No advice but lots of sympathy. It is so hard knowing when to push and be bracing and when to comfort, nurture and fix.

QOD Sun 16-Sep-18 13:49:06

I should add that dd commutes now. I don’t know if that made them more supportive as she’s still studying?

Pirrip Sun 16-Sep-18 13:49:22

Thanks everyone for the advice and sympathy - it's been a stressful 24 hours for us all. Her coach is delayed, but she'll be home soon and we can talk about what's happened, think about why and how she can move forward (in whichever direction is best).

And Quantumblue, you've hit the nail on the head.

OP’s posts: |
harridan50 Sun 16-Sep-18 13:57:44

My daughter came home after 2 weeks last year. If they leave within the first 2 weeks it does not trigger the tuition fees. We had to give a months notice on accomodation so paid 6 weeks in total, my daughter repaid the student loan that she had recieved, After working all year she is returning to start a new course in a much more positive frame of mind. She needs to contact the university tomorrow, good luck x

molifly Sun 16-Sep-18 14:00:49

If she acts quickly and if she's in university accommodation she may be able to leave her contract. The longer she leaves it the harder it will be.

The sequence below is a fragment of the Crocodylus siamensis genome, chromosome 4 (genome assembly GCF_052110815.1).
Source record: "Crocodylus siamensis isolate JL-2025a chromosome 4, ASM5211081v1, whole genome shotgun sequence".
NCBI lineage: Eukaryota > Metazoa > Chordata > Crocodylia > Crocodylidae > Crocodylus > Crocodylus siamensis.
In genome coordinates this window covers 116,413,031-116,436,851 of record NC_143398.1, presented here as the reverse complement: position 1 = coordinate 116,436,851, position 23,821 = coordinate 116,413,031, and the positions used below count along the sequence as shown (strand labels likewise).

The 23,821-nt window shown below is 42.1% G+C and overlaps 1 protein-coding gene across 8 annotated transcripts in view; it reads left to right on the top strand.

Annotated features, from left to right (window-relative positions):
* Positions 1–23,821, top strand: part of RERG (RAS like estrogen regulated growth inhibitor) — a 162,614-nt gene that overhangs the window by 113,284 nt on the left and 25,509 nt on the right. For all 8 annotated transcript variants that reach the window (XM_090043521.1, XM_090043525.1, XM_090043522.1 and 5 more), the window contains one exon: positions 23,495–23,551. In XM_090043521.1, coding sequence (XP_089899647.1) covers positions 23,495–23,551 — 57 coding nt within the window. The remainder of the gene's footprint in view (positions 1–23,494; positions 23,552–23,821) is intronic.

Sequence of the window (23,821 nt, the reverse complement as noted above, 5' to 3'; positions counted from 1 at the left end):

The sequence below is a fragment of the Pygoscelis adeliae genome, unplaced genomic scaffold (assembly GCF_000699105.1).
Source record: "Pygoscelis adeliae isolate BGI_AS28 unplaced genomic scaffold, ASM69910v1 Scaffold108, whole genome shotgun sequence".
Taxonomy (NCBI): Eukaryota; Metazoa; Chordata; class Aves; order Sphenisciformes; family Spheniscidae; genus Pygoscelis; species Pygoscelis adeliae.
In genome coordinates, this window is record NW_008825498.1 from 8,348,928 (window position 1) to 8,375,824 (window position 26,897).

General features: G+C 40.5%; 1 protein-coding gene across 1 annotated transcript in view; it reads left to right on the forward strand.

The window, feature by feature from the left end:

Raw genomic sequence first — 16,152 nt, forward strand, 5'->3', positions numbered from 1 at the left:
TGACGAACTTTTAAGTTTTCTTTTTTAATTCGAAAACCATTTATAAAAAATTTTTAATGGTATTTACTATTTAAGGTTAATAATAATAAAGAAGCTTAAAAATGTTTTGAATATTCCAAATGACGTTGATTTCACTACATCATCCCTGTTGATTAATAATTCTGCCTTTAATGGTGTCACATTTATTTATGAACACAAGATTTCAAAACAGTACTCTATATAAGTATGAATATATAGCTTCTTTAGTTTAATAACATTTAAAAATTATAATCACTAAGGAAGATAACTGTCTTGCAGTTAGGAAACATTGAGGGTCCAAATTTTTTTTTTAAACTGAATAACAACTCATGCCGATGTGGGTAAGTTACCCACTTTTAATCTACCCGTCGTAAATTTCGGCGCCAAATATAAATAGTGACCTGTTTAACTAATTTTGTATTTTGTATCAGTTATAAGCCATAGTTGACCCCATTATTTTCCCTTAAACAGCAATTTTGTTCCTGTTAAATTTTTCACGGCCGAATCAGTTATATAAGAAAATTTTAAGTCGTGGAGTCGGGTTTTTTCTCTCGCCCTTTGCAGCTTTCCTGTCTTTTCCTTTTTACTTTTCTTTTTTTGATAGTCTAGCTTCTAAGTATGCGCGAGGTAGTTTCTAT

Also keep in mind that as soon as she enrols she will automatically have used 1 years funding therefore will have lost that funding even if she only attends for 1 week.

ReggieKrayDoYouKnowMyName Sun 16-Sep-18 14:51:17

Another voice adding that just because she’s had a bad reaction doesn’t mean it’s not for her. I hated it at first but ultimately had fun and got through my degree.

Crinkle77 Sun 16-Sep-18 15:13:51

Is there a disability support service that might be able provide support for her? It could be worth contacting them to see what they can offer.

Rebecca36 Sun 16-Sep-18 15:20:23

Bless you. Nothing to add, everyone else has made so many sensible suggestions and your idea of the local foundation course sounds quite good too.

Just wanted to give you a virtual hug.

PerfectPenquins Sun 16-Sep-18 15:22:33

Is there anyone who is able to stay nearby for a few days to help her settle in knowing there is someone there for her? I did this for my sister when she was adamant at coming home, We explored the area together, had a coffee with her hall mates that kind of thing. She managed to stay and did her three years in the end. Alternatively, my best friend did a gap year working temp jobs at home as she wasn't ready, a year later she went and loved it.

bevelino Sun 16-Sep-18 15:40:21

OP, how far away do you live from the university, could she commute from home until she feels settled? If she no longer needs her room you should not be charged for the full year as there are often waiting lists and people looking to swap rooms.